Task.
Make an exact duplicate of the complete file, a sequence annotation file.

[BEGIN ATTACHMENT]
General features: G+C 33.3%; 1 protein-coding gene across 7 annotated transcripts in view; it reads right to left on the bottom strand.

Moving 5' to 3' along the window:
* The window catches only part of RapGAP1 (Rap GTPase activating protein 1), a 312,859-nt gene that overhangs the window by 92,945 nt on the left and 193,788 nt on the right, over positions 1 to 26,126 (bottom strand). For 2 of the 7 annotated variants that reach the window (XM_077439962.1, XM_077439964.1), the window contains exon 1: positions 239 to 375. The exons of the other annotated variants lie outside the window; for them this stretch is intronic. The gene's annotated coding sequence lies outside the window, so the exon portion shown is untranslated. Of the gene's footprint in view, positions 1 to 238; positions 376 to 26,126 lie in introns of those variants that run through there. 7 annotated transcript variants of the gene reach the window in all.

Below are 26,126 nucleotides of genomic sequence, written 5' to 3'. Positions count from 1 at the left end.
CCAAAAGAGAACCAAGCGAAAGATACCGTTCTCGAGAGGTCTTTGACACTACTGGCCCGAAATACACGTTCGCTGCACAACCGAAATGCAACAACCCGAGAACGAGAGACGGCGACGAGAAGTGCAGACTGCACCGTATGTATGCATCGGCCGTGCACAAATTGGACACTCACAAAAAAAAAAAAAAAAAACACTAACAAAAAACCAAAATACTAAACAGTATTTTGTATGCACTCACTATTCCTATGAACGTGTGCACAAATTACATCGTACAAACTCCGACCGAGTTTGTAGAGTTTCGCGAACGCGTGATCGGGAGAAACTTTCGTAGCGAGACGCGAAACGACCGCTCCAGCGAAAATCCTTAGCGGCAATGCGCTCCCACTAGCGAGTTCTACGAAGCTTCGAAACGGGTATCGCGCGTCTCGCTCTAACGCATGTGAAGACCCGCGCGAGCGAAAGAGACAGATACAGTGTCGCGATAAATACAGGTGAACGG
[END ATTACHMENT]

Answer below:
General features: G+C 33.3%; 1 protein-coding gene across 7 annotated transcripts in view; it reads right to left on the bottom strand.

Moving 5' to 3' along the window:
* The window catches only part of RapGAP1 (Rap GTPase activating protein 1), a 312,859-nt gene that overhangs the window by 92,945 nt on the left and 193,788 nt on the right, over positions 1 to 26,126 (bottom strand). For 2 of the 7 annotated variants that reach the window (XM_077439962.1, XM_077439964.1), the window contains exon 1: positions 239 to 375. The exons of the other annotated variants lie outside the window; for them this stretch is intronic. The gene's annotated coding sequence lies outside the window, so the exon portion shown is untranslated. Of the gene's footprint in view, positions 1 to 238; positions 376 to 26,126 lie in introns of those variants that run through there. 7 annotated transcript variants of the gene reach the window in all.

Below are 26,126 nucleotides of genomic sequence, written 5' to 3'. Positions count from 1 at the left end.
CCAAAAGAGAACCAAGCGAAAGATACCGTTCTCGAGAGGTCTTTGACACTACTGGCCCGAAATACACGTTCGCTGCACAACCGAAATGCAACAACCCGAGAACGAGAGACGGCGACGAGAAGTGCAGACTGCACCGTATGTATGCATCGGCCGTGCACAAATTGGACACTCACAAAAAAAAAAAAAAAAAACACTAACAAAAAACCAAAATACTAAACAGTATTTTGTATGCACTCACTATTCCTATGAACGTGTGCACAAATTACATCGTACAAACTCCGACCGAGTTTGTAGAGTTTCGCGAACGCGTGATCGGGAGAAACTTTCGTAGCGAGACGCGAAACGACCGCTCCAGCGAAAATCCTTAGCGGCAATGCGCTCCCACTAGCGAGTTCTACGAAGCTTCGAAACGGGTATCGCGCGTCTCGCTCTAACGCATGTGAAGACCCGCGCGAGCGAAAGAGACAGATACAGTGTCGCGATAAATACAGGTGAACGG